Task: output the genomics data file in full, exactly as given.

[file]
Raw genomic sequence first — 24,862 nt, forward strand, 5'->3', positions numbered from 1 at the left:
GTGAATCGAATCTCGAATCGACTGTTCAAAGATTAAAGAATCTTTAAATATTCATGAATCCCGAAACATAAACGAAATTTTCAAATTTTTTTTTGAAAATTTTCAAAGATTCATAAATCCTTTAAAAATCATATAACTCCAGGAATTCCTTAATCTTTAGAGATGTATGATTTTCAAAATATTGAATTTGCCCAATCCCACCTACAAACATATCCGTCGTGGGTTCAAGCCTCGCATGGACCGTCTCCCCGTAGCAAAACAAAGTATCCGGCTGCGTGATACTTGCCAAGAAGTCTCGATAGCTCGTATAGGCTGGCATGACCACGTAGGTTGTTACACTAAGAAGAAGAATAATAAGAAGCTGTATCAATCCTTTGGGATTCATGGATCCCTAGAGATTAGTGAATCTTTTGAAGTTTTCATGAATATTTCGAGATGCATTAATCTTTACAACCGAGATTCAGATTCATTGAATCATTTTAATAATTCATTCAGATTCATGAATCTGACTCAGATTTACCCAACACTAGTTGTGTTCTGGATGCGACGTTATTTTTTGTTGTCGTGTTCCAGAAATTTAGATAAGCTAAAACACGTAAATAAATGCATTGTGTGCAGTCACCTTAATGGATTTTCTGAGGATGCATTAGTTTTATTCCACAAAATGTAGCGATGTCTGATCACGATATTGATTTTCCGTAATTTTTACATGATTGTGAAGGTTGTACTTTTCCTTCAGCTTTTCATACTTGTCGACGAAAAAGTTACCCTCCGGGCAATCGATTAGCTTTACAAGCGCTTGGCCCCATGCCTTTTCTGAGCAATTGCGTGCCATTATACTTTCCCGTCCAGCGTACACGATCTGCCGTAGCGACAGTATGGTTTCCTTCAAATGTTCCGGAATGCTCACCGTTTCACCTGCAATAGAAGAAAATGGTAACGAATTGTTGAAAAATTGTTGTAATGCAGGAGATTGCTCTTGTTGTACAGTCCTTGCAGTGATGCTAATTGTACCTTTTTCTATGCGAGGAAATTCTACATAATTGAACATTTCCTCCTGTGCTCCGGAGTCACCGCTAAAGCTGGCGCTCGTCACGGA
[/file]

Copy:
Raw genomic sequence first — 24,862 nt, forward strand, 5'->3', positions numbered from 1 at the left:
GTGAATCGAATCTCGAATCGACTGTTCAAAGATTAAAGAATCTTTAAATATTCATGAATCCCGAAACATAAACGAAATTTTCAAATTTTTTTTTGAAAATTTTCAAAGATTCATAAATCCTTTAAAAATCATATAACTCCAGGAATTCCTTAATCTTTAGAGATGTATGATTTTCAAAATATTGAATTTGCCCAATCCCACCTACAAACATATCCGTCGTGGGTTCAAGCCTCGCATGGACCGTCTCCCCGTAGCAAAACAAAGTATCCGGCTGCGTGATACTTGCCAAGAAGTCTCGATAGCTCGTATAGGCTGGCATGACCACGTAGGTTGTTACACTAAGAAGAAGAATAATAAGAAGCTGTATCAATCCTTTGGGATTCATGGATCCCTAGAGATTAGTGAATCTTTTGAAGTTTTCATGAATATTTCGAGATGCATTAATCTTTACAACCGAGATTCAGATTCATTGAATCATTTTAATAATTCATTCAGATTCATGAATCTGACTCAGATTTACCCAACACTAGTTGTGTTCTGGATGCGACGTTATTTTTTGTTGTCGTGTTCCAGAAATTTAGATAAGCTAAAACACGTAAATAAATGCATTGTGTGCAGTCACCTTAATGGATTTTCTGAGGATGCATTAGTTTTATTCCACAAAATGTAGCGATGTCTGATCACGATATTGATTTTCCGTAATTTTTACATGATTGTGAAGGTTGTACTTTTCCTTCAGCTTTTCATACTTGTCGACGAAAAAGTTACCCTCCGGGCAATCGATTAGCTTTACAAGCGCTTGGCCCCATGCCTTTTCTGAGCAATTGCGTGCCATTATACTTTCCCGTCCAGCGTACACGATCTGCCGTAGCGACAGTATGGTTTCCTTCAAATGTTCCGGAATGCTCACCGTTTCACCTGCAATAGAAGAAAATGGTAACGAATTGTTGAAAAATTGTTGTAATGCAGGAGATTGCTCTTGTTGTACAGTCCTTGCAGTGATGCTAATTGTACCTTTTTCTATGCGAGGAAATTCTACATAATTGAACATTTCCTCCTGTGCTCCGGAGTCACCGCTAAAGCTGGCGCTCGTCACGGA